By this time, Jesus had performed thousands of miracles or signs of which the gospels record but a small portion (John 21.25). When John the Baptist doubted (because he was imprisoned) that Jesus was the promised Messiah and wondered about the nearness of the coming of the kingdom, Jesus reassured John of the authenticating signs he had seen. These signs verified He was the Messiah (Luke 7.19-22). What did Jesus mean by His reply to the Pharisees that the kingdom did not come with signs or observation? Before answering this, let us finish the remainder of the verse.
Jesus’ response to the Pharisees that “the kingdom of God is within you” did not mean the kingdom was in their hearts.2 They hated Him and wanted to kill Him. The last place the kingdom existed was in their hearts. Jesus’ reply to them was sarcastic and cryptic. He knew their hearts. He knew they did not want the truth. He responded to them according to their attitude. The meaning of Jesus’ statement, “with observation,” (παρατήρησις is a hapax legomenon) is helped by the cognate verb παρατηρέω which means “watch closely,” “watch assiduously” (Mark 3.2; Luke 6.7, 14.1; Acts 9.24; Galatians 4.10). Thus, Jesus’ sarcastic and cryptic reply had the following sense:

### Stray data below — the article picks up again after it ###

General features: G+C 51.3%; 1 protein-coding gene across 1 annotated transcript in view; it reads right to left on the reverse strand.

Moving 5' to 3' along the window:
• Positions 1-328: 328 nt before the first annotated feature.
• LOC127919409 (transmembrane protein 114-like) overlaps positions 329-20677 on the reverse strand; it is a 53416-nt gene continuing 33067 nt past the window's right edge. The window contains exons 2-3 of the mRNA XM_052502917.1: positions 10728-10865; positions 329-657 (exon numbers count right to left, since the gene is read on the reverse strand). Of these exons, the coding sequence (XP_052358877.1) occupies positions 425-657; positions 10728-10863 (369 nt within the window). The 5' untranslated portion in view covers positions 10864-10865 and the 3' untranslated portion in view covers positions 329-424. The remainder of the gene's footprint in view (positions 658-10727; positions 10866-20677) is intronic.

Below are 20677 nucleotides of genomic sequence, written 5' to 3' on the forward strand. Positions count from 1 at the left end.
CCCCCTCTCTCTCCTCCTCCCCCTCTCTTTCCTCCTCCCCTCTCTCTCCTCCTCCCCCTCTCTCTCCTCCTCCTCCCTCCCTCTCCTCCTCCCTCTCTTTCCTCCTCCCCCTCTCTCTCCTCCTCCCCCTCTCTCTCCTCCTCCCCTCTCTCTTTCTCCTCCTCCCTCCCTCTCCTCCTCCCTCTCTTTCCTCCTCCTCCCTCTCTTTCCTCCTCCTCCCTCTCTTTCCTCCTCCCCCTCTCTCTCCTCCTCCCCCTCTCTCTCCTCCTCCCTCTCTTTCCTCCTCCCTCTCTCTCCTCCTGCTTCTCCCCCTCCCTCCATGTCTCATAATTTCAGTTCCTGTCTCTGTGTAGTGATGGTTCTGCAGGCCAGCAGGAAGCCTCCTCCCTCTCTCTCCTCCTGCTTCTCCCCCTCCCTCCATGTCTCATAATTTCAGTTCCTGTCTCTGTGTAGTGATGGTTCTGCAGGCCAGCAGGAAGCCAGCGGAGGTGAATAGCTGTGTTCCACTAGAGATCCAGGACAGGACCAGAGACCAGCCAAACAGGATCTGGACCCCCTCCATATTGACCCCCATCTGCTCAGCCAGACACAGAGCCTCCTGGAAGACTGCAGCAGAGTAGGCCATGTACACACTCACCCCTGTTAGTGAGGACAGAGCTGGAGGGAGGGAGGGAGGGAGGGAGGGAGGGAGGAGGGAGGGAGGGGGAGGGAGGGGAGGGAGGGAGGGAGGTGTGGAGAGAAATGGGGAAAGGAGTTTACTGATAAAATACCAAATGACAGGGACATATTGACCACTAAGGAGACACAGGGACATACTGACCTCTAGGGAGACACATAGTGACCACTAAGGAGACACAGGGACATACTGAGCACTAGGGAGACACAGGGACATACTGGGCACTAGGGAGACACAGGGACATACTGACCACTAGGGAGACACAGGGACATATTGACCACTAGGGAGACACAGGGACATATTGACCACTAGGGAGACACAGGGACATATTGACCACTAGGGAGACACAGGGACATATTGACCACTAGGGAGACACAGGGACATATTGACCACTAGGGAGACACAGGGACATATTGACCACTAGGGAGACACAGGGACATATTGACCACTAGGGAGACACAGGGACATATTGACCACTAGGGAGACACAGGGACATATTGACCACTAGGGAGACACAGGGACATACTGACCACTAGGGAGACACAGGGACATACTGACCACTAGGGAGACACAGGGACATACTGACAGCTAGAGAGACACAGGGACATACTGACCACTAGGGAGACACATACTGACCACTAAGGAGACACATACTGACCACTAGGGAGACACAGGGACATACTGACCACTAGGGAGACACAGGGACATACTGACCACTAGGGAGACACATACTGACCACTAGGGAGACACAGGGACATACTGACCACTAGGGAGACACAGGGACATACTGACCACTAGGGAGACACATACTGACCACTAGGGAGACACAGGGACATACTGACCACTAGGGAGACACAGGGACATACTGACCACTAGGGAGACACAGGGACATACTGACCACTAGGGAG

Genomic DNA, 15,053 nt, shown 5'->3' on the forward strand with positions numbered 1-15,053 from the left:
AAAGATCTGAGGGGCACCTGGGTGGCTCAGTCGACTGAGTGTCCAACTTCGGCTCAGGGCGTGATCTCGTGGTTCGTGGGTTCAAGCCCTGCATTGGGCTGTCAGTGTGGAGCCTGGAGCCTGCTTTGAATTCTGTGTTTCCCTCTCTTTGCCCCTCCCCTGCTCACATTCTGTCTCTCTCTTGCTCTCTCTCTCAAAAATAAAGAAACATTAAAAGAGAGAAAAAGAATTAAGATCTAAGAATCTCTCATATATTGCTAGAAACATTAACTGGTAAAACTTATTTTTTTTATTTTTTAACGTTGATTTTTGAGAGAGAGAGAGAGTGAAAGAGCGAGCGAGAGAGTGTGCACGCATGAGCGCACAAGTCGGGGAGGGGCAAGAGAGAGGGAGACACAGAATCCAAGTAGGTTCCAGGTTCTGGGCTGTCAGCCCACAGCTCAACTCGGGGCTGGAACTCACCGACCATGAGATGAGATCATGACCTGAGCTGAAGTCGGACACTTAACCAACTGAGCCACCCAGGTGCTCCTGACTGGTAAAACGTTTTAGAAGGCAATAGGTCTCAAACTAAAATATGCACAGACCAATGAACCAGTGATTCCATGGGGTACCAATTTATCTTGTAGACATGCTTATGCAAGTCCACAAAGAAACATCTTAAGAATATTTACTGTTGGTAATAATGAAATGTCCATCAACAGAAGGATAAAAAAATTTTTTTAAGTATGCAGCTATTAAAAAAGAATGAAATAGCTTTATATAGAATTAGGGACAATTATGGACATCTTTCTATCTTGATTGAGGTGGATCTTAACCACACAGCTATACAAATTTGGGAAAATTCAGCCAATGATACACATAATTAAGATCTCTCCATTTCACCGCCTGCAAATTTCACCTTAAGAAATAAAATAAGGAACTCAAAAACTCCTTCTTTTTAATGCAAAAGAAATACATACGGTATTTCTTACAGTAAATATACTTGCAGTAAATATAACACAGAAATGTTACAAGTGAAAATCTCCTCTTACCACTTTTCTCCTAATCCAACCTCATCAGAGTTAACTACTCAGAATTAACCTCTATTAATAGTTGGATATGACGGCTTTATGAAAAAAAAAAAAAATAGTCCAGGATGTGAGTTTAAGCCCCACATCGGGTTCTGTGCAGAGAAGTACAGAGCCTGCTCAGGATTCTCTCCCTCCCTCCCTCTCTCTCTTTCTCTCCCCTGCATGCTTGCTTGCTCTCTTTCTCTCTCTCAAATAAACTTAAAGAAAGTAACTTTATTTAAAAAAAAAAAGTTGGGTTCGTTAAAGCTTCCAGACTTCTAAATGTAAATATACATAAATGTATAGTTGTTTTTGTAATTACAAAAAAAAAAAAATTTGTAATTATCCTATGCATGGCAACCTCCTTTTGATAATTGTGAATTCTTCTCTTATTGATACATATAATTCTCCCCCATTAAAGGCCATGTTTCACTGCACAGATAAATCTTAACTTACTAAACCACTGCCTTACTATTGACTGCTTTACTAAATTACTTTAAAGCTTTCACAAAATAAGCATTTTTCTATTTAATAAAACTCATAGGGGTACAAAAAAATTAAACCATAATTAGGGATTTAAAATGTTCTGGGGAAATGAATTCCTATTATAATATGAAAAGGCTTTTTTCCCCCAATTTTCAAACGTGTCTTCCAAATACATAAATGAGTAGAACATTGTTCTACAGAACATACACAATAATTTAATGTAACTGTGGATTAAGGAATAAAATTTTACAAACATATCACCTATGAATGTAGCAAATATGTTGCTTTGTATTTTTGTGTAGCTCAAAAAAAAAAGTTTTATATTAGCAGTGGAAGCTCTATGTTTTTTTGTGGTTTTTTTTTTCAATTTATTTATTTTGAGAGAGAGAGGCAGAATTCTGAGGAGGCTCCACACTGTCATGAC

“You don’t get it. And you’ll never get it since you don’t want to get it. You’ve come trying to entrap Me. You won’t believe Who I am even though I have performed thousands of miracles which validate I am the Messiah. You do not want the truth. Therefore, I tell you–to see the kingdom doesn’t require signs that require παρατηρήσεως, i.e., eye strain (attentive watching). The “sign” of the kingdom is here. The King stands before you!”
A Verification Passage
Lest anyone doubt this interpretation, let us examine an earlier passage to confirm it. Luke wrote: